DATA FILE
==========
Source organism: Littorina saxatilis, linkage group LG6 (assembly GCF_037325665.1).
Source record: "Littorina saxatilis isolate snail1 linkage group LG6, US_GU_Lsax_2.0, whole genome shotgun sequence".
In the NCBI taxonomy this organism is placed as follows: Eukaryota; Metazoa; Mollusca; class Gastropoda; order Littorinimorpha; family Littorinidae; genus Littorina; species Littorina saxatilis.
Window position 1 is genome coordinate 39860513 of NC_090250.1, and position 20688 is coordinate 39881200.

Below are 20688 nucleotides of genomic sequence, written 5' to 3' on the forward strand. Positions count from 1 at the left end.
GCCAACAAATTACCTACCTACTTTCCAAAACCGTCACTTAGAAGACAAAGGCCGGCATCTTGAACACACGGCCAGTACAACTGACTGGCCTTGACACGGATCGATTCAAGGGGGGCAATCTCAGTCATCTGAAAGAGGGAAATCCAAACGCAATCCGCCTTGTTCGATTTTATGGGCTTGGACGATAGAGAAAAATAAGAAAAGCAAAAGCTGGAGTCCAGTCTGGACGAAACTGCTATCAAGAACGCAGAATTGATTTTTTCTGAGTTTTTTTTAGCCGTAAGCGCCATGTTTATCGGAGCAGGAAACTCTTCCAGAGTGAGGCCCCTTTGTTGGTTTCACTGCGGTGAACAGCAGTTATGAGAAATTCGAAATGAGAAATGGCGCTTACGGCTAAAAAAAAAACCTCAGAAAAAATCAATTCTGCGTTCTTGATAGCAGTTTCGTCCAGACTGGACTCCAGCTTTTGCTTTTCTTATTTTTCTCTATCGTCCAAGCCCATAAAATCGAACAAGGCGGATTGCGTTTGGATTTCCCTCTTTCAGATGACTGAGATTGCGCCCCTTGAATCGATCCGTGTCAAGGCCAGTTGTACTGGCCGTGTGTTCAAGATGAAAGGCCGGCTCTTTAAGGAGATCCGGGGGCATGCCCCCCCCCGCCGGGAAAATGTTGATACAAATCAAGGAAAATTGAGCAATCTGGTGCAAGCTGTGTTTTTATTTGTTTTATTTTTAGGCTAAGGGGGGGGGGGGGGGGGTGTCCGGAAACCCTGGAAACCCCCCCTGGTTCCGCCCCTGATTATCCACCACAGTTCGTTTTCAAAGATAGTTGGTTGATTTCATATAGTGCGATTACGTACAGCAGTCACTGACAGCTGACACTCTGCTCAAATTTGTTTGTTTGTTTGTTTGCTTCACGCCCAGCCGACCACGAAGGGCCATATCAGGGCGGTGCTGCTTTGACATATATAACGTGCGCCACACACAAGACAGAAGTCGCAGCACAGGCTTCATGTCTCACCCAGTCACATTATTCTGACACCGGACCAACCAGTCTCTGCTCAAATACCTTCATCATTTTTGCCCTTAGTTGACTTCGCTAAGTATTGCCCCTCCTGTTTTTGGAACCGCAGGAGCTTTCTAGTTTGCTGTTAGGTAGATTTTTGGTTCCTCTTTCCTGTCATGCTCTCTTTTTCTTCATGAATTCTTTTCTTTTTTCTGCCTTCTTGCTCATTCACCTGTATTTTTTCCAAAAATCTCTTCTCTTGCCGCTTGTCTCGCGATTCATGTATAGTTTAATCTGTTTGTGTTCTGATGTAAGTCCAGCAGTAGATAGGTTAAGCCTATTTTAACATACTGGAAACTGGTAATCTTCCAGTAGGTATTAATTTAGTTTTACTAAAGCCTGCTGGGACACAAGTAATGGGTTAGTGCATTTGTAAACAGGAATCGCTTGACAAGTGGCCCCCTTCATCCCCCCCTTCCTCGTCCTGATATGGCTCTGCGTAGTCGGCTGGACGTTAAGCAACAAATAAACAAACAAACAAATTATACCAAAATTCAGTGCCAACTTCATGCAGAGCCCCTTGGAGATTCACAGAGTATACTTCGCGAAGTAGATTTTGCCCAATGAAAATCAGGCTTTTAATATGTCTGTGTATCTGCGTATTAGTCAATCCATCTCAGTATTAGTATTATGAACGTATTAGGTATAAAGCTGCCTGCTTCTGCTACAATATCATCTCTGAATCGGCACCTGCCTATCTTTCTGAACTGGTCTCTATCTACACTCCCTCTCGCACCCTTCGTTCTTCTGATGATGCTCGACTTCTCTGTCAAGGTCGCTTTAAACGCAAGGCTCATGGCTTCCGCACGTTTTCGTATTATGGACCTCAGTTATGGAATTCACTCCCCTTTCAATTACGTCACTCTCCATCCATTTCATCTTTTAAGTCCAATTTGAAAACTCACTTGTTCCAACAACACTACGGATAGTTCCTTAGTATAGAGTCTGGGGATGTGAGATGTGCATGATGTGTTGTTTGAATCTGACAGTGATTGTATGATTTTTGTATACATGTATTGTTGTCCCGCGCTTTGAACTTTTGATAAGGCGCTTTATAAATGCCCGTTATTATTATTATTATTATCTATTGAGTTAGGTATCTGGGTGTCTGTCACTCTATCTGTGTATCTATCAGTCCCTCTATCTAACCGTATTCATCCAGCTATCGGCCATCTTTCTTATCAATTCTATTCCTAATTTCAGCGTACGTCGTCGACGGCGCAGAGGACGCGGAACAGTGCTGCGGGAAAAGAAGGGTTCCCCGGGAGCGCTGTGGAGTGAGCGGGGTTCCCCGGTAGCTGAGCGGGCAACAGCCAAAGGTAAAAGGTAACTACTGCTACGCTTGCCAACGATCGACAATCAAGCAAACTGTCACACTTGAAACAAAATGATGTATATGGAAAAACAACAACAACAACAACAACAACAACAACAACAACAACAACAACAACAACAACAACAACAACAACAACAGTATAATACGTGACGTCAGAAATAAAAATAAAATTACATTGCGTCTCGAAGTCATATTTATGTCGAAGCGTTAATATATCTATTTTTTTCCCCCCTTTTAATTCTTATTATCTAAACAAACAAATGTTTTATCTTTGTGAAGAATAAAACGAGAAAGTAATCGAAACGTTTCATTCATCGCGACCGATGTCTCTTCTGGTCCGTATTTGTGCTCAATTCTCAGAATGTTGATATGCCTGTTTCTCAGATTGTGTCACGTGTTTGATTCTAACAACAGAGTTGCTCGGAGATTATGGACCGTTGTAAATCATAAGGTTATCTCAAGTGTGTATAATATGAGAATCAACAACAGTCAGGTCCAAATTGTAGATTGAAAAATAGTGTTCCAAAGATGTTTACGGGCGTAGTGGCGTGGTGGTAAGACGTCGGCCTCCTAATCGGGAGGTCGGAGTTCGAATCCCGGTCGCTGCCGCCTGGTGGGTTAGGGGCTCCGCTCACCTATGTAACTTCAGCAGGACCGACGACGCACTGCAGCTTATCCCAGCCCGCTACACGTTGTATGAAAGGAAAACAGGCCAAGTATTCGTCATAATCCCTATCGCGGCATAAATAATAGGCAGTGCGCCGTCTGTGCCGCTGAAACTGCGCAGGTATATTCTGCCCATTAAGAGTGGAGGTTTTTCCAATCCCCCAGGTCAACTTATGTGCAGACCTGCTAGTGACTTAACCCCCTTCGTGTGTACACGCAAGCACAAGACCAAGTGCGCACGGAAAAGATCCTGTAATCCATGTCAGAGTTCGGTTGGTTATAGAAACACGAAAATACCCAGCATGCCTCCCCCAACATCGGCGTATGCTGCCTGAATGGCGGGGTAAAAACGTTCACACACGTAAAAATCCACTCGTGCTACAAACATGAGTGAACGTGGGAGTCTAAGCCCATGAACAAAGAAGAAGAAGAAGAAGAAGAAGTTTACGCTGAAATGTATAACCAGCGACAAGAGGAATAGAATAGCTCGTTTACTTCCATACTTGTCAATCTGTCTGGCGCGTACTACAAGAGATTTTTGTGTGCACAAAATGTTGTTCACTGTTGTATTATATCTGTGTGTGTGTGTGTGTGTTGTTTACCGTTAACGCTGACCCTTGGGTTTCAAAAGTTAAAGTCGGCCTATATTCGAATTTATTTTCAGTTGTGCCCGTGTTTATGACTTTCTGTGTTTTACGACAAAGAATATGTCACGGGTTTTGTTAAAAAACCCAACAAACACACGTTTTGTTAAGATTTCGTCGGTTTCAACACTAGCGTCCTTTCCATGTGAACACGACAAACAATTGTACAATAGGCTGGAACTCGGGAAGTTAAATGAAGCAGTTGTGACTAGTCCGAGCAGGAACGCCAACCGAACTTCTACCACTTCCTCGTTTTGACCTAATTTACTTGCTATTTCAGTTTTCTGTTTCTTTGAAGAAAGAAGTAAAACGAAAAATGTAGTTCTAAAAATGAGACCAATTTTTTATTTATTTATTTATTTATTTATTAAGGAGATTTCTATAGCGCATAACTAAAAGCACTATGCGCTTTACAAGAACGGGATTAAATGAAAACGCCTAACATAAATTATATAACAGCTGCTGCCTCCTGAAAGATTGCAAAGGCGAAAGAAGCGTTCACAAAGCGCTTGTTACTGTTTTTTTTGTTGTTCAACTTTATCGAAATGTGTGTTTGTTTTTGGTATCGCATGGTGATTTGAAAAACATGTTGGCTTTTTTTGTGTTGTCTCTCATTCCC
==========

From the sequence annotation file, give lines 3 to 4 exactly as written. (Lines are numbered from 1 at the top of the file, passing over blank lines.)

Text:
In the NCBI taxonomy this organism is placed as follows: Eukaryota; Metazoa; Mollusca; class Gastropoda; order Littorinimorpha; family Littorinidae; genus Littorina; species Littorina saxatilis.
Window position 1 is genome coordinate 39860513 of NC_090250.1, and position 20688 is coordinate 39881200.